PROFILE
Volume 16 Number 1
Working for a Small-Is-Beautiful World
01 February 2003

A narrow brush with death led Richard St George to devote his life to conservation. The Director of the Schumacher Society talks to Caz and Sandy Hore-Ruthven.

Not many people have one near - death experience - let alone four or five; and that fact alone makes Richard St George, Director of the Schumacher Society, quite remarkable. During his student days in Northern Ireland, glandular fever left him in a coma. His flatmates had gone home for the summer, and he lay helpless on the floor for three days.

'I remember being stuck to the ceiling and looking down at my body,' he says. 'I felt no emotional attachment to my human form, which just looked liked a heap of crumpled clothes. Then I was sucked up a bright tube, surrounded in white fog, and all my anxieties and worries fell away. Someone seemed to push the "stop" button and I heard a voice say, "OK, you can choose what to do now. You can go on, or go back. It's up to you." And I thought totally coldly, "Well I haven't done anything yet. I'd better go back and do something." The next thing I knew, my girlfriend was slapping me round the face, trying to bring me round.'

It was an amazing, life-changing event, but Richard tells his story in careful, measured tones. He gives the impression that he takes most things in his stride, without melodrama or exaggeration. 'Clearly for me it was a religious experience. But I'm told that in a glandular fever coma your brain can reach 108 degrees, so I don't make any claims for what I experienced.' Whatever the explanation, it fuelled Richard's desire 'to stay grounded and do something positive'.

After he had made the decision to come back to life, Richard joined others to establish the Centre for Alternative Technology (CAT) in Machynlleth, Wales. It was a practical step in helping show how a community can live in harmony with nature. They pioneered solar and wind technologies, recycling and sustainable farming methods. But St George saw that the centre was focussing more on the technology and technical aspects of sustainable development than on the spiritual side of life. So he and others set up an exchange with the Findhorn spiritual centre in northern Scotland to give members from each community the chance to appreciate and learn from each other.

Both CAT and Findhorn were created in places full of ironic significance. CAT was built in a slate quarry in the deprived mountain areas of North Wales; Findhorn at the end of a runway built for nuclear bombers. But this, says St George, 'is how life seems to work. We plant seeds in the most desperate places and it is often the best place for them to grow.'

After CAT, St George stayed in the environmental field, eventually leading the Schumacher society - an organization set up to promote the philosophy of EF Schumacher (who wrote the seminal book Small is beautiful in the mid-Seventies). 'It's all about making connections and the promotion of ecological and spiritual values,' he says. 'But often the spiritual values are more difficult to talk about.'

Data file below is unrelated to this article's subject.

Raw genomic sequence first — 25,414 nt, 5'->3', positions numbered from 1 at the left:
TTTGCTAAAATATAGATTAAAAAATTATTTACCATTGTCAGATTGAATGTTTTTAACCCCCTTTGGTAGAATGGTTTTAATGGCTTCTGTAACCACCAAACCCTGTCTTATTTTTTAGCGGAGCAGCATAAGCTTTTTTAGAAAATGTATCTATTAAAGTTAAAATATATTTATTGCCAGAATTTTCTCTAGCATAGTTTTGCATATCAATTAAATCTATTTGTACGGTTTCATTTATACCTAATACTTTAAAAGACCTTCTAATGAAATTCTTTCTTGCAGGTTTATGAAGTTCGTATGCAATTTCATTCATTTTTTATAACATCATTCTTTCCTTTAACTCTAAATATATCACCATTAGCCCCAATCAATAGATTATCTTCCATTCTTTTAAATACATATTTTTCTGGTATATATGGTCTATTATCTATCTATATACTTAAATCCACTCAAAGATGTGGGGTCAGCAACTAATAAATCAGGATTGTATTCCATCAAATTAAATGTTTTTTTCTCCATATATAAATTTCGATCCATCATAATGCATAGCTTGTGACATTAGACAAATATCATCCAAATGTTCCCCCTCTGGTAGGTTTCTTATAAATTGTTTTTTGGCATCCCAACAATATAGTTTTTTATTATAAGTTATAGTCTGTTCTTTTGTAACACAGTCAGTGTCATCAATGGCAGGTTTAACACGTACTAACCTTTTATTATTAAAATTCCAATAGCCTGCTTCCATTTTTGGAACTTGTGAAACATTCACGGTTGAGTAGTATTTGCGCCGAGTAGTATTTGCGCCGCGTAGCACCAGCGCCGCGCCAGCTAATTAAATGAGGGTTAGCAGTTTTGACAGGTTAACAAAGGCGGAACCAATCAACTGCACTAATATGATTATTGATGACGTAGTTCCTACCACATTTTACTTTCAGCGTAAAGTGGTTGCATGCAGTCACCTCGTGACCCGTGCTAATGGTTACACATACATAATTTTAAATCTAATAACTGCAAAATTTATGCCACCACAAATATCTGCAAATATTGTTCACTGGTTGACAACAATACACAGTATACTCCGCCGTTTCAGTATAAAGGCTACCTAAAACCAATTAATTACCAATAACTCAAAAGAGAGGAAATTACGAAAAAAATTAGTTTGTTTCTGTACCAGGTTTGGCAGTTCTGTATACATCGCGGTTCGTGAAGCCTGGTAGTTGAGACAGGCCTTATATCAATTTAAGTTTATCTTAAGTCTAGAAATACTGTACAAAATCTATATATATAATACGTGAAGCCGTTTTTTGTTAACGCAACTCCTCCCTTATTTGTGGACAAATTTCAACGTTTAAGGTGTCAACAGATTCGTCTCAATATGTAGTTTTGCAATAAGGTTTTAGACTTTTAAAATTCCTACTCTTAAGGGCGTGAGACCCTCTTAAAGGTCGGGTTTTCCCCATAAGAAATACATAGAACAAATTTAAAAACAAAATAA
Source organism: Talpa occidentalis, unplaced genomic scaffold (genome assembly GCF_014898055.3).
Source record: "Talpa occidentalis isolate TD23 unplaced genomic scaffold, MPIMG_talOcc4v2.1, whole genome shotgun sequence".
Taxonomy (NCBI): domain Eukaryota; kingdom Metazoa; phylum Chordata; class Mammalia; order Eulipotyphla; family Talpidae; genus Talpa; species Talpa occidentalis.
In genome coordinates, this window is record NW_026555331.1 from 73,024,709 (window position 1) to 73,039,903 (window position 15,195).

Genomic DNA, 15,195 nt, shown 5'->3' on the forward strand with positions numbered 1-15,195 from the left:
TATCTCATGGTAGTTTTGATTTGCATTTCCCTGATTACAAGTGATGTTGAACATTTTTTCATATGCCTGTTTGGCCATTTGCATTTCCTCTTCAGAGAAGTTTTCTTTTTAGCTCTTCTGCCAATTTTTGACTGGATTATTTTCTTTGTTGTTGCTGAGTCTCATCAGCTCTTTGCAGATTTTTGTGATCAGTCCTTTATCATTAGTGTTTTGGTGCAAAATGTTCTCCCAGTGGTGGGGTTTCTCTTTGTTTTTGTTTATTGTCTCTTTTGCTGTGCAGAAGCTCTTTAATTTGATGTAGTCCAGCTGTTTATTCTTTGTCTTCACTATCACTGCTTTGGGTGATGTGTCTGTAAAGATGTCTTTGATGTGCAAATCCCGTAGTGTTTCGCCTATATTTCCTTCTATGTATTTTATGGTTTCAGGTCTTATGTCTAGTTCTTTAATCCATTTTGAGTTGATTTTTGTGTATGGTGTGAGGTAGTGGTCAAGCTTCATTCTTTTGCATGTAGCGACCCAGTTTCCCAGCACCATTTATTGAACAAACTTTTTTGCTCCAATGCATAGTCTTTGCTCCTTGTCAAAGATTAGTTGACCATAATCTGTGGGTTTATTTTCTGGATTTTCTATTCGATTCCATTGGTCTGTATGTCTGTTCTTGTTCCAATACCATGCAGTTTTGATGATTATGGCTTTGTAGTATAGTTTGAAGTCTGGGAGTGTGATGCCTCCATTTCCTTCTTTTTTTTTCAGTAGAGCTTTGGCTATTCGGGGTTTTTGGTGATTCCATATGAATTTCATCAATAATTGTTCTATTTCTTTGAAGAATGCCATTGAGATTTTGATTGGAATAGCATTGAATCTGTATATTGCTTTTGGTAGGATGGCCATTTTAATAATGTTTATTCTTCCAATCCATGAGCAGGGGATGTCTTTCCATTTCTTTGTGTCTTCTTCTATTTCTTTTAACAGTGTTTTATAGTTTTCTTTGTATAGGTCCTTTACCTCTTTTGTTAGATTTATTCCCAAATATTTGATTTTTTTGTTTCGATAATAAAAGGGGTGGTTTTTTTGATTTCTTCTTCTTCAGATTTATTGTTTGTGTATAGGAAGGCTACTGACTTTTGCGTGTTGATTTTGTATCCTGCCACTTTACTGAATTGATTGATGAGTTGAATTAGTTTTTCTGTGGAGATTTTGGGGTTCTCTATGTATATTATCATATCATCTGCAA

For St George, the links between respecting nature and spirituality are innate. 'You can't trash nature and claim to be spiritual,' he says. 'Everyone I have met who is doing something about the state of our planet has had some kind of change of heart sometime in their life - a sudden feeling of spiritual or religious conviction. For instance, the Schumacher Society Chairman, Herbert Girardet, was in a small plane flying over the Amazon. For miles and miles all he could see were clouds of smoke from the burning forest. It was a profound moment for him.'

With climate change becoming more and more pressing, it's important that we have people like St George to rouse our consciences. Every year, the Schumacher Society organizes a series of lectures to promote and explore environmental thinking. Speakers have included such green luminaries as Jonathan Porritt and George Monbiot. St George has also undertaken environmental work in his own right - and recently won an award for his eco-friendly home design kit (despite having no previous architectural experience).

However, none of St George's achievements would have been possible if he had not avoided death - not just once, but several times. 'One day I was walking down to Belfast to see if I could buy a motorbike,' he says. 'I turned down a side street towards the shop, but it felt like there was an invisible barrier, like a sheet of glass stopping me. For no apparent reason I turned around, and a car bomb went off behind me. The blast picked me up and threw me to the other side of the road. If I'd continued walking, I would have been shredded.'

'Another time, I was running for the train to get to the hairdresser's in town, but my legs got heavier and heavier. Eventually I was dragging one leg behind the other. The train left, and suddenly there's nothing wrong with me. So I walked instead, and when I was a street away from the hairdresser's two car bombs went off right outside the shop.'

You can't help but think that perhaps Richard St George was being protected. He shrugs off the suggestion. 'I try to avoid jumping to that conclusion. You have to be careful. Otherwise you even start to wonder, am I invincible?' His down-to-earth response to supernatural experiences sums up a man who is trying to 'balance the spiritual and the practical'. He says he is 'still on a journey of discovery' to find the sense of equilibrium he feels life moves us all towards, but he knows his experiences are quite unlike those of most of us. 'When things get rough,' he laughs, 'I can at least say I consciously chose to be here, so I've got nobody to blame'.
Caz and Sandy Hore-Ruthven


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